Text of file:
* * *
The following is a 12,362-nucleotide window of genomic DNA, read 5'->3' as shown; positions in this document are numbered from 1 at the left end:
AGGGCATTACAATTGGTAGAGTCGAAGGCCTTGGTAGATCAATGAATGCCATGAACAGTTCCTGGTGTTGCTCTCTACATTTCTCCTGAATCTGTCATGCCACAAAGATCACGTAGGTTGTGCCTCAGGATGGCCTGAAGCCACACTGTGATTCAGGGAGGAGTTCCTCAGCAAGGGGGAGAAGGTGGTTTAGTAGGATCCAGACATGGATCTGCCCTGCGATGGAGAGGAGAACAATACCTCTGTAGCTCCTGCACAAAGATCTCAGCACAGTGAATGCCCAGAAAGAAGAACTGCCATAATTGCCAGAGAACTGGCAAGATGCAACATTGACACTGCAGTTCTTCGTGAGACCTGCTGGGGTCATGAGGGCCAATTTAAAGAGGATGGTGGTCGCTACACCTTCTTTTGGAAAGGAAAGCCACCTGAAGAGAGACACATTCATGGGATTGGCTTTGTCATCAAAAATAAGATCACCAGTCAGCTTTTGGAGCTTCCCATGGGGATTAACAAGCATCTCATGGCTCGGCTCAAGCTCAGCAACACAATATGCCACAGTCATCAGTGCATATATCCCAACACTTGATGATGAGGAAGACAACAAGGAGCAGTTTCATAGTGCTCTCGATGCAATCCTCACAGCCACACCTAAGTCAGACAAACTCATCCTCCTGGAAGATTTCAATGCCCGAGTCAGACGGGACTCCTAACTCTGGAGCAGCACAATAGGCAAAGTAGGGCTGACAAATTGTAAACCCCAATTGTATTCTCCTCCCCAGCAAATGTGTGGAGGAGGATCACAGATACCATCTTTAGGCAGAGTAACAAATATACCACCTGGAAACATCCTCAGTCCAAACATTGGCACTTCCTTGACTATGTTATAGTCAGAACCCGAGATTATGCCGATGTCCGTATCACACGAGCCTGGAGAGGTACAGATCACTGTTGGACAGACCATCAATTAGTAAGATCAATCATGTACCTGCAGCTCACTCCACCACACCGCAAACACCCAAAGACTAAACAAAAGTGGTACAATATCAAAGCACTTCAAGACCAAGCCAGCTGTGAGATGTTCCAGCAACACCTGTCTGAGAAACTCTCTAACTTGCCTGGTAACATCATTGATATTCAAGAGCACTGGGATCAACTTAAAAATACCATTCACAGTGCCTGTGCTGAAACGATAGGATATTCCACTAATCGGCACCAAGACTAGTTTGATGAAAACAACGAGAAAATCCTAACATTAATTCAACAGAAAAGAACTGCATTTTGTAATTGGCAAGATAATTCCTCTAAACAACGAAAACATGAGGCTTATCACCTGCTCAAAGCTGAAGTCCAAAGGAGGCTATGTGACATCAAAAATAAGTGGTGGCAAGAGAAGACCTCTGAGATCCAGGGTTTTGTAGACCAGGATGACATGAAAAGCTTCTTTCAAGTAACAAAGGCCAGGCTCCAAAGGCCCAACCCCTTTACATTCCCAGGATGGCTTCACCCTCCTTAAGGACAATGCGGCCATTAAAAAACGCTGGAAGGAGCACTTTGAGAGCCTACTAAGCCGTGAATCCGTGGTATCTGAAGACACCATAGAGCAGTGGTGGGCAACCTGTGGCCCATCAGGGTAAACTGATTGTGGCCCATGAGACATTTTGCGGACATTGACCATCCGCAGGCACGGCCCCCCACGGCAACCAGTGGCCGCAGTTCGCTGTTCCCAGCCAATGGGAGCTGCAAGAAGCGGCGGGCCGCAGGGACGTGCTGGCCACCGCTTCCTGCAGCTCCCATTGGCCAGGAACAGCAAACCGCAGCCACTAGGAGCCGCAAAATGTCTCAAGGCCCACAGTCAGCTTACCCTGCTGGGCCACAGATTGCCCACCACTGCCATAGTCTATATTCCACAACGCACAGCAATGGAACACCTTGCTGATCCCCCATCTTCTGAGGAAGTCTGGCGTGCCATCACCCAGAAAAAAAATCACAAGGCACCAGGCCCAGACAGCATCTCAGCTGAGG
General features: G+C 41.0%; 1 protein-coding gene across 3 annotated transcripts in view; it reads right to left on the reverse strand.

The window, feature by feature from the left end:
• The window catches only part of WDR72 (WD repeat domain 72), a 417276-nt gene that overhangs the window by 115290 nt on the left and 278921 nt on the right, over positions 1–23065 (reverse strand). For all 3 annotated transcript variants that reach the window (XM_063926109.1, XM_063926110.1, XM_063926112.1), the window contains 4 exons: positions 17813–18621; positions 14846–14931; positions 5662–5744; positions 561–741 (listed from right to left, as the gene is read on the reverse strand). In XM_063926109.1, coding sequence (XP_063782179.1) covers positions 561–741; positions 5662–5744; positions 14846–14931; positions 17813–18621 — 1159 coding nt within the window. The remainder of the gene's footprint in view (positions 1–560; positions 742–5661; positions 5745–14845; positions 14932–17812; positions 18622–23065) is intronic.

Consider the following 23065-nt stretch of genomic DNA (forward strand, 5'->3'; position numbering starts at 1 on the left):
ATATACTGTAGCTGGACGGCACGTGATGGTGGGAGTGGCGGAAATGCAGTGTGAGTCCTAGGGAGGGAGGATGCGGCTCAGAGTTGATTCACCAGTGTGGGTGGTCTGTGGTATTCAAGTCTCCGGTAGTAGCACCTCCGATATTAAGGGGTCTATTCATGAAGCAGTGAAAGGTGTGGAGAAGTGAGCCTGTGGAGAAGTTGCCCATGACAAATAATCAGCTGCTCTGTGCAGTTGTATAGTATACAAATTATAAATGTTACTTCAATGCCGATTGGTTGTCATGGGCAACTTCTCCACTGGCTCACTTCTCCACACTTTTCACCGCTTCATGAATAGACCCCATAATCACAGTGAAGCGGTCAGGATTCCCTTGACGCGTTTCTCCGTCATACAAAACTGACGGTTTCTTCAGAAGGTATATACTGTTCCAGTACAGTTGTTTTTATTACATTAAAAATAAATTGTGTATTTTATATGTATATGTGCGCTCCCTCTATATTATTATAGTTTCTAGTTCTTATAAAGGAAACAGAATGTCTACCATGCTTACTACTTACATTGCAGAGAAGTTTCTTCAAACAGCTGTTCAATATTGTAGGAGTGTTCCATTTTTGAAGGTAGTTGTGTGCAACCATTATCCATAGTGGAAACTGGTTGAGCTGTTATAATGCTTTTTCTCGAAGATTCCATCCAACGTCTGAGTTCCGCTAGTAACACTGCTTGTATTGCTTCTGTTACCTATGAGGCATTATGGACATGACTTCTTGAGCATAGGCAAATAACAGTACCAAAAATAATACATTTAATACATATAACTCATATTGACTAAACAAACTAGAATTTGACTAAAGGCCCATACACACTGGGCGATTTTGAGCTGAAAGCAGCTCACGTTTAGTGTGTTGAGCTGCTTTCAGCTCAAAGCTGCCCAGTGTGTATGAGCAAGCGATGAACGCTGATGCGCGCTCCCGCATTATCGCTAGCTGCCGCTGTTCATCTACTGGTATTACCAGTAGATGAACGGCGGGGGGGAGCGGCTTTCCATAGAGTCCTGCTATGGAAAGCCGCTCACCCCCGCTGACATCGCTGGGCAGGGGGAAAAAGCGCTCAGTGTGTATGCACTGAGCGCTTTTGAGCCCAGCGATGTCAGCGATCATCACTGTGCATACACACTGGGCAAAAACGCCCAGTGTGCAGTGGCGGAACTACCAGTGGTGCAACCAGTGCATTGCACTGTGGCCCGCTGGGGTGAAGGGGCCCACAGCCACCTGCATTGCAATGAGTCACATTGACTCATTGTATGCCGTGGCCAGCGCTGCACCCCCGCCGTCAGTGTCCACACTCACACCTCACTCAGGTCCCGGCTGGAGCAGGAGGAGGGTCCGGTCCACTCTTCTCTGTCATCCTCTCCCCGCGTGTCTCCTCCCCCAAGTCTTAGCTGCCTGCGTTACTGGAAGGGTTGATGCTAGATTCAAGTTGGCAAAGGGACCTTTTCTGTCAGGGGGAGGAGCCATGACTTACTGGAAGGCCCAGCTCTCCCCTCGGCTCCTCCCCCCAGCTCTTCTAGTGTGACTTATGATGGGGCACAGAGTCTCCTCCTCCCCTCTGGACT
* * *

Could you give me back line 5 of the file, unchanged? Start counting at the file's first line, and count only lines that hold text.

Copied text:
• The window catches only part of WDR72 (WD repeat domain 72), a 417276-nt gene that overhangs the window by 115290 nt on the left and 278921 nt on the right, over positions 1–23065 (reverse strand). For all 3 annotated transcript variants that reach the window (XM_063926109.1, XM_063926110.1, XM_063926112.1), the window contains 4 exons: positions 17813–18621; positions 14846–14931; positions 5662–5744; positions 561–741 (listed from right to left, as the gene is read on the reverse strand). In XM_063926109.1, coding sequence (XP_063782179.1) covers positions 561–741; positions 5662–5744; positions 14846–14931; positions 17813–18621 — 1159 coding nt within the window. The remainder of the gene's footprint in view (positions 1–560; positions 742–5661; positions 5745–14845; positions 14932–17812; positions 18622–23065) is intronic.